A report by a think tank has laid out the devastating impact Covid 19 has had on Wales’ poorest households.
The Bevan Foundation is calling on the Welsh Government to take immediate action to support families in poverty in light of the data that was gathered on its behalf by YouGov.
It shows that 328,000 households have seen their incomes fall since the start of the pandemic. This means that almost a quarter of Welsh households have seen their income fall because of the pandemic according to new research.
At the same time a number of key living costs rocketed for households. These include a 41 per cent increase in the cost of heating, electric and water and a 38 per cent increase in the cost of food.
The Bevan Foundation is calling on the Welsh Government to provide free laptops to all children who receive Free School Meals, establish a hardship fund, write off Tenant Saver Loans, and make sure advice is available for people on how they can maximise their income.
It says, whilst the economic impact of the pandemic has hit people across Welsh society, it is the poorest households who have been most greatly impacted, with many forced to cut back on essentials or forced to borrow money.
More than a one in five households whose gross household income is less than £20,000 have had to cut back on food for adults and heating, electricity and water. The same proportion have had to borrow money since the outbreak of the pandemic.
It says that 9 per cent of households have fallen behind on a bill since March, and this rises to 19 per cent of social renters and 20 per cent of private renters.
Dr Steffan Evans of the Bevan Foundation said: “The new data shows that it is the poorest households who have borne the brunt of the economic impact of the pandemic.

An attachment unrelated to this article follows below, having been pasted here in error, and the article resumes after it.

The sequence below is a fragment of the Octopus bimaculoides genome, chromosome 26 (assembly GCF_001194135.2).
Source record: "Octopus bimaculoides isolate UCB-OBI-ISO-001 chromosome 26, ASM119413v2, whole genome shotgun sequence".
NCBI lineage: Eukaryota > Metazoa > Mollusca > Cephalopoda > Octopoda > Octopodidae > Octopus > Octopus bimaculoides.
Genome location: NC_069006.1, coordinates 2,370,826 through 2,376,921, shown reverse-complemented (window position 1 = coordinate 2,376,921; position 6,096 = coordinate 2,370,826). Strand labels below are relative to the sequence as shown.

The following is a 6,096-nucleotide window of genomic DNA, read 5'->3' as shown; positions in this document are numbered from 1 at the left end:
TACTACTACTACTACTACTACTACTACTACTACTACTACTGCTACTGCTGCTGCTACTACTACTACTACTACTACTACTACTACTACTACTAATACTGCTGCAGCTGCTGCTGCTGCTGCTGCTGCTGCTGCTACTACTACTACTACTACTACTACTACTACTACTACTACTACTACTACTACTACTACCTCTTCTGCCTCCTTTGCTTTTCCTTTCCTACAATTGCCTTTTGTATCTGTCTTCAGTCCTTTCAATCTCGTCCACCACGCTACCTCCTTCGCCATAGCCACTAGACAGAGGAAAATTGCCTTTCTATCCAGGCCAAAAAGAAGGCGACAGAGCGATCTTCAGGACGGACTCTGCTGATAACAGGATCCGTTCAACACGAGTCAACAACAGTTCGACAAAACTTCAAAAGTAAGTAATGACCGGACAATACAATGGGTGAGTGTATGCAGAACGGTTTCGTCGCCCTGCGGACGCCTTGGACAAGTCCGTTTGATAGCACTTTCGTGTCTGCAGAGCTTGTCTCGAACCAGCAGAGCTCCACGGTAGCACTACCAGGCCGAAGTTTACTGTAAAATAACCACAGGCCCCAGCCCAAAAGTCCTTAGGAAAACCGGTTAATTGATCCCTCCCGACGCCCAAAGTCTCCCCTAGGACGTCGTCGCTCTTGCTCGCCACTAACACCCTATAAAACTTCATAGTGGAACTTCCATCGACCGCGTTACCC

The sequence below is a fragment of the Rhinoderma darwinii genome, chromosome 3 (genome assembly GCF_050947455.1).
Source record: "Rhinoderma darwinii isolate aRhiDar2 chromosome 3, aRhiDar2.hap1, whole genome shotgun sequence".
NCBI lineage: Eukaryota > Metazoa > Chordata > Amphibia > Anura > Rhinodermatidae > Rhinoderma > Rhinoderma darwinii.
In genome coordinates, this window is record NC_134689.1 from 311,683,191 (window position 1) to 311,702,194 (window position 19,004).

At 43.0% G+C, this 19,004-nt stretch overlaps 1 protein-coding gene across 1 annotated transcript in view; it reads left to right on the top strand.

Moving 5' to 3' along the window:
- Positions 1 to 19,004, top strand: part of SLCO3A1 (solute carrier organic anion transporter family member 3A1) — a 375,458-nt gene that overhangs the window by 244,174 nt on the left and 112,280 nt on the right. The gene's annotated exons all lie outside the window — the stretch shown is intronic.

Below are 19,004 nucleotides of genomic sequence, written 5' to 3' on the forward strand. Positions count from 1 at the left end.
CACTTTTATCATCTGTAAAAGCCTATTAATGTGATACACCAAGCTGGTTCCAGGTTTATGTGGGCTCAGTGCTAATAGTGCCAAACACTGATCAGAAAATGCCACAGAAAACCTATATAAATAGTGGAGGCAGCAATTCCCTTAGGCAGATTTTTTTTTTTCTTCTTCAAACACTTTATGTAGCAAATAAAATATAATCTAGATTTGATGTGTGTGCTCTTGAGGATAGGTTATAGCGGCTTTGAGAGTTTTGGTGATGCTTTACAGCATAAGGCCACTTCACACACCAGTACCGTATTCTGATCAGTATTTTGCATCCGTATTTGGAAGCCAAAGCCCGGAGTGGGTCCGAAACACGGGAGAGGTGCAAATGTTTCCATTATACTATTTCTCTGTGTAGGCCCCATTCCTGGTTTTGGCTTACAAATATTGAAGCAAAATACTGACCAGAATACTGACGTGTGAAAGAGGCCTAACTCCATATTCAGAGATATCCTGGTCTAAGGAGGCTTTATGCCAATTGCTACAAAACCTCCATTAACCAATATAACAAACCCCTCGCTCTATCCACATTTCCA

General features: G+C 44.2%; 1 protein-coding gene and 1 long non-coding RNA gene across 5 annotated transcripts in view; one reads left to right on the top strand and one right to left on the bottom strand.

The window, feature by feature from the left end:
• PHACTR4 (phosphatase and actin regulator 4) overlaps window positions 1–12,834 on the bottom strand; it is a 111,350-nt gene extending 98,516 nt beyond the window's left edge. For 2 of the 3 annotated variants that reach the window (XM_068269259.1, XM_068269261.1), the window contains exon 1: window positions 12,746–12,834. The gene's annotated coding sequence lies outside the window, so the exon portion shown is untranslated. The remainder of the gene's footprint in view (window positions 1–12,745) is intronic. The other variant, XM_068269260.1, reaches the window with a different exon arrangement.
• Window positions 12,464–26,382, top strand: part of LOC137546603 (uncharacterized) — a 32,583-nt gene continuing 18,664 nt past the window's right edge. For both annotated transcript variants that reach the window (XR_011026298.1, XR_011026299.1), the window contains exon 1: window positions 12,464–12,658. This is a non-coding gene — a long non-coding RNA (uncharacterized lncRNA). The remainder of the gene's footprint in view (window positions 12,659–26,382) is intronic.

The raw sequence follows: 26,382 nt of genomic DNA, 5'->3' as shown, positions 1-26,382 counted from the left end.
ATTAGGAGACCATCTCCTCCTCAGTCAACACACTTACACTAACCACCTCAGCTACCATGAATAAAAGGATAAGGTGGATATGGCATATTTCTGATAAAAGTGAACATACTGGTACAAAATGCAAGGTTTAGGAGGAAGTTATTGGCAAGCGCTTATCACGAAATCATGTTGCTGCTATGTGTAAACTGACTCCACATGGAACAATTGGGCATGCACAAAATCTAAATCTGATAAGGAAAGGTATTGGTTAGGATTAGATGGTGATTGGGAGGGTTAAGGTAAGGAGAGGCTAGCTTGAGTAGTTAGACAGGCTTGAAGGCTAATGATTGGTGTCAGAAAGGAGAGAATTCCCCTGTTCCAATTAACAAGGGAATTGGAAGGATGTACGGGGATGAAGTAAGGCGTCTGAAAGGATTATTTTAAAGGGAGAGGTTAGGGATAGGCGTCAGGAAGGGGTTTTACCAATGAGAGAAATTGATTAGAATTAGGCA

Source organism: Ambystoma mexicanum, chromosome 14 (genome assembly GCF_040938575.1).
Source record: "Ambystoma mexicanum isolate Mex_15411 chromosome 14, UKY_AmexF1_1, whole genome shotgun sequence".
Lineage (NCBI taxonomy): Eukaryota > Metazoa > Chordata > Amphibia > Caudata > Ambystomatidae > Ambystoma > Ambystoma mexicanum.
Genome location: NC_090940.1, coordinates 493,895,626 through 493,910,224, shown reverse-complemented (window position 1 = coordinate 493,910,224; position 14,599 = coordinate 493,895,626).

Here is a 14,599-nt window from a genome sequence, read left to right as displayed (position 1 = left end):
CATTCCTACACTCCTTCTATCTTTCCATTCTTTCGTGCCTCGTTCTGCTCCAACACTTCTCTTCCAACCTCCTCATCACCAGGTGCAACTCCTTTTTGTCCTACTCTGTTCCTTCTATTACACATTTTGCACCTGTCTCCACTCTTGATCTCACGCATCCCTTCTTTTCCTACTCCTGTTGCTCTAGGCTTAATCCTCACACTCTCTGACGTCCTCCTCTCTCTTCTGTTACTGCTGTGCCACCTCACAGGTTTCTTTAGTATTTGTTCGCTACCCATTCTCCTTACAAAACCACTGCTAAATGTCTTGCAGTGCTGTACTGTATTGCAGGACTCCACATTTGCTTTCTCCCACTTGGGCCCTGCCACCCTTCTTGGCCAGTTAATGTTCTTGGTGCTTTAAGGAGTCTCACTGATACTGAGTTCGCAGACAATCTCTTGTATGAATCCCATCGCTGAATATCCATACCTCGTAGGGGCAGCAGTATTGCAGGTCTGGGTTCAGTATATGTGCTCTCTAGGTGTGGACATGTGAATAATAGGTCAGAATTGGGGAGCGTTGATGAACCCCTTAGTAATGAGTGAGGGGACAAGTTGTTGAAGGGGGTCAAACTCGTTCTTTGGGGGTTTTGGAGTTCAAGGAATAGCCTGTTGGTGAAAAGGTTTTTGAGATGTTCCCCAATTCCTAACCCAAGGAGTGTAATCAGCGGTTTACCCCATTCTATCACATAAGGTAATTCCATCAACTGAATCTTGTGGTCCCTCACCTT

“With 700,000 people already trapped in poverty in Wales before the pandemic struck and many others struggling to keep their heads above water, many families have had little room to manoeuvre as incomes have fallen and living costs have increased.
“This is putting a real squeeze on families leading many to cut back on essentials.”
Many families do not expect the situation to improve significantly over the next three months. According to the report, 21 per cent of Welsh households expect to have to cut back on at least one essential over the next three months, with a further 11 per cent expecting to have to borrow money to make ends meet.
Dr Evans added: “Whilst there may be hope on the horizon with the roll out of the vaccine underway, for families trapped in poverty the outlook is bleak.
“Debt families have fallen into over 2020 will have to be paid off whilst there is little sign of the jobs market improving in the immediate future.”
“In the short term there are a number of steps that the Welsh Government could take to reduce the impact of the pandemic on poverty.
“This includes providing free laptops to all children who are in receipt of Free School Meals, establish an EMA hardship fund, write off Tenant Saver Loans and ensure income maximisation advice is provided nationally.
“In the longer term we believe the Welsh Government must invest in public services and bring together all the various support schemes it provides people on low income into a united and reformed Welsh Benefits System.
“We believe that by taking such action we could transform Wales and reduce poverty and inequality.”